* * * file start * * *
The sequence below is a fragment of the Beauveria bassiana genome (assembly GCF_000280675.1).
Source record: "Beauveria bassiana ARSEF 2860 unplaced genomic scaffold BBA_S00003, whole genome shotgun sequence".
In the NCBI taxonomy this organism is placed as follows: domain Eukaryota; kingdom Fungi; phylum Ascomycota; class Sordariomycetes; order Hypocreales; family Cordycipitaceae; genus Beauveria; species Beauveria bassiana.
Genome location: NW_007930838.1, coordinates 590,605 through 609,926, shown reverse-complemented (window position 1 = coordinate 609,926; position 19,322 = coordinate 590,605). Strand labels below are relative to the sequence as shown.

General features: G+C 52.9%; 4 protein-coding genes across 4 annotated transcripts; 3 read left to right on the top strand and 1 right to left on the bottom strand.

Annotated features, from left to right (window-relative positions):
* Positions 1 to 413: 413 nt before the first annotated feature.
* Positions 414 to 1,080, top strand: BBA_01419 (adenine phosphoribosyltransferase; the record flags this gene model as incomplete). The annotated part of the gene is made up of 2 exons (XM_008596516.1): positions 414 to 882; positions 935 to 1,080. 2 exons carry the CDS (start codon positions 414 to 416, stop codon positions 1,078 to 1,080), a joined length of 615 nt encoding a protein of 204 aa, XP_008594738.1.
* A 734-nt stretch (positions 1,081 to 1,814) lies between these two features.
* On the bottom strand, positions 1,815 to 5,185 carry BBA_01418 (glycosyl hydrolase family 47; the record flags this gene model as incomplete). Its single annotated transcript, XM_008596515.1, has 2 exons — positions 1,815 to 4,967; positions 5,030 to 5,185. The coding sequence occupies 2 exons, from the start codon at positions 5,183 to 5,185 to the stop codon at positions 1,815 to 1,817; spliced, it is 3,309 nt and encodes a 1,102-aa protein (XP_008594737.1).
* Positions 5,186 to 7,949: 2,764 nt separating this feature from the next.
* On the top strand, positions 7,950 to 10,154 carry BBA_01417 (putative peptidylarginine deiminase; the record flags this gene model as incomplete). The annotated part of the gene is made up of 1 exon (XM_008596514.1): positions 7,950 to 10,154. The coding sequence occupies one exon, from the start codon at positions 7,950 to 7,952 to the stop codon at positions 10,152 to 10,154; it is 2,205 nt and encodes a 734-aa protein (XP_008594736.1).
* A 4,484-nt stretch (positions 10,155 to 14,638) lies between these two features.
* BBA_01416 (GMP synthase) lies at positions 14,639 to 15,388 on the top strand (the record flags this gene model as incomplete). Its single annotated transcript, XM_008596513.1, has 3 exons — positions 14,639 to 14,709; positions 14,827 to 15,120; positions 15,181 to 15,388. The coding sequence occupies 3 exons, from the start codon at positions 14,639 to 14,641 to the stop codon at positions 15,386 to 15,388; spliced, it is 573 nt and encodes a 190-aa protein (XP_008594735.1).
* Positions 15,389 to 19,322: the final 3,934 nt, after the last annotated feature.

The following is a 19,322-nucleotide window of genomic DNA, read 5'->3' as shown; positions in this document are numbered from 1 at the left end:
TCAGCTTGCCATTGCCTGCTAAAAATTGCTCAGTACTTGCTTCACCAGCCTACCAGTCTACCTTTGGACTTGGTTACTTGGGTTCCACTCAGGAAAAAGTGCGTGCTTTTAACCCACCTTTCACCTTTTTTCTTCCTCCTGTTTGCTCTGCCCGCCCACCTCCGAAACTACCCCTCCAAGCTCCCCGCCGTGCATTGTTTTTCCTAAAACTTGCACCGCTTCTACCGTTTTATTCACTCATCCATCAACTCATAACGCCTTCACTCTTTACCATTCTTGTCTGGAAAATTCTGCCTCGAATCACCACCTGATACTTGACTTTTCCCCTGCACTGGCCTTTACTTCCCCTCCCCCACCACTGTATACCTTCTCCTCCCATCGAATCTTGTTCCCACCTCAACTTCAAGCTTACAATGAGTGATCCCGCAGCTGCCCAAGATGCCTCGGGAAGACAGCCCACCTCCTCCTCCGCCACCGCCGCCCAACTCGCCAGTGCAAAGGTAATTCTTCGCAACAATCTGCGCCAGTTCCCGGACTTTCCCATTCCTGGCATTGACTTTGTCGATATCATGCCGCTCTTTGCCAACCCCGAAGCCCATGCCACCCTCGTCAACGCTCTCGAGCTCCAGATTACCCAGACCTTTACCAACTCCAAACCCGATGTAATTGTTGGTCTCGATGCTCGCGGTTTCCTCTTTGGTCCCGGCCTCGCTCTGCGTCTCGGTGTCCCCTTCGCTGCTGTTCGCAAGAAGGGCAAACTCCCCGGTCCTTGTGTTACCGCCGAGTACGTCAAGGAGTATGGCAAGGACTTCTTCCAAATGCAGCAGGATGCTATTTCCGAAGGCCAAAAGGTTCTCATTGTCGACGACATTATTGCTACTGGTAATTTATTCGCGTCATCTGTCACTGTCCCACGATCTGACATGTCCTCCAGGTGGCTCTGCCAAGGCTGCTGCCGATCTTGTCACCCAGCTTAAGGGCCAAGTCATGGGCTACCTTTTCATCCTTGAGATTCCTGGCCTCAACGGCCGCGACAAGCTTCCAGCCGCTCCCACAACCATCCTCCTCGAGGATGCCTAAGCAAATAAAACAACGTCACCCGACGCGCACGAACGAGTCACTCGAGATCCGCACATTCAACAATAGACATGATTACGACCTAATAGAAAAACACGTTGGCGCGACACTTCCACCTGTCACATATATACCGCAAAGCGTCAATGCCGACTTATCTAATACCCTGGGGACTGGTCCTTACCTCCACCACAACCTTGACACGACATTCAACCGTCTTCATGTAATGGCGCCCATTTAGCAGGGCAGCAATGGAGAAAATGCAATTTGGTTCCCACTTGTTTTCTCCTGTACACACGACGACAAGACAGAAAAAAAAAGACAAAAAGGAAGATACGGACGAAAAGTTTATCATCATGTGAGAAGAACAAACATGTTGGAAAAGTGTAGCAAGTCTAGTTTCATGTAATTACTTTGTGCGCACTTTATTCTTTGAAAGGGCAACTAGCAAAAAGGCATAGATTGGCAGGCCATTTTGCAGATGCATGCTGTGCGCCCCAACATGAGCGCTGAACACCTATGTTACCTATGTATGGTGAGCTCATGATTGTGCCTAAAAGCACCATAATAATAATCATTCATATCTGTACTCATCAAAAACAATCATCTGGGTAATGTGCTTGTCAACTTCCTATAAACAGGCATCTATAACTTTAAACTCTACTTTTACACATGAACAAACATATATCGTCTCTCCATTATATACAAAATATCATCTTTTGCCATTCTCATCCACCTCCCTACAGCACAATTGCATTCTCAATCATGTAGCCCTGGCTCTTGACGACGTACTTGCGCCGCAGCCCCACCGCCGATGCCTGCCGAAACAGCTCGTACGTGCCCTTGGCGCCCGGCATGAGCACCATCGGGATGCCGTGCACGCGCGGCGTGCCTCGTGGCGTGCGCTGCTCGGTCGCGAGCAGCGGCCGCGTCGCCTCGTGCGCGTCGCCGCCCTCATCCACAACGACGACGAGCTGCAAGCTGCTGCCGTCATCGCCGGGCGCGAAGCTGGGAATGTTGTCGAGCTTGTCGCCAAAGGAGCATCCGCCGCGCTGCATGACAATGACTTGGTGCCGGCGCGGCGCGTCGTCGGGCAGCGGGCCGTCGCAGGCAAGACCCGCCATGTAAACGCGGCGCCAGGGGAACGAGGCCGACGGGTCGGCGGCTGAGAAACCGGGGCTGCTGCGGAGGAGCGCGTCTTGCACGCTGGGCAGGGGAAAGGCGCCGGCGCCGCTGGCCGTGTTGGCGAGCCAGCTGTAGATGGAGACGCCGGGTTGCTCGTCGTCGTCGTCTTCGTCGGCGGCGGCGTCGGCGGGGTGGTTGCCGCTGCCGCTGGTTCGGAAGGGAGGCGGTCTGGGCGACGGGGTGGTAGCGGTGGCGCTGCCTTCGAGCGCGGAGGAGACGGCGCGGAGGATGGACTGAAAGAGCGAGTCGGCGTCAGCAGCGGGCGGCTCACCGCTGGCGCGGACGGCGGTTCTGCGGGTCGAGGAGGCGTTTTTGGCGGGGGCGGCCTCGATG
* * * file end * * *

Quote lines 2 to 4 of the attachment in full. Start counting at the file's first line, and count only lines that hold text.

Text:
Source record: "Beauveria bassiana ARSEF 2860 unplaced genomic scaffold BBA_S00003, whole genome shotgun sequence".
In the NCBI taxonomy this organism is placed as follows: domain Eukaryota; kingdom Fungi; phylum Ascomycota; class Sordariomycetes; order Hypocreales; family Cordycipitaceae; genus Beauveria; species Beauveria bassiana.
Genome location: NW_007930838.1, coordinates 590,605 through 609,926, shown reverse-complemented (window position 1 = coordinate 609,926; position 19,322 = coordinate 590,605). Strand labels below are relative to the sequence as shown.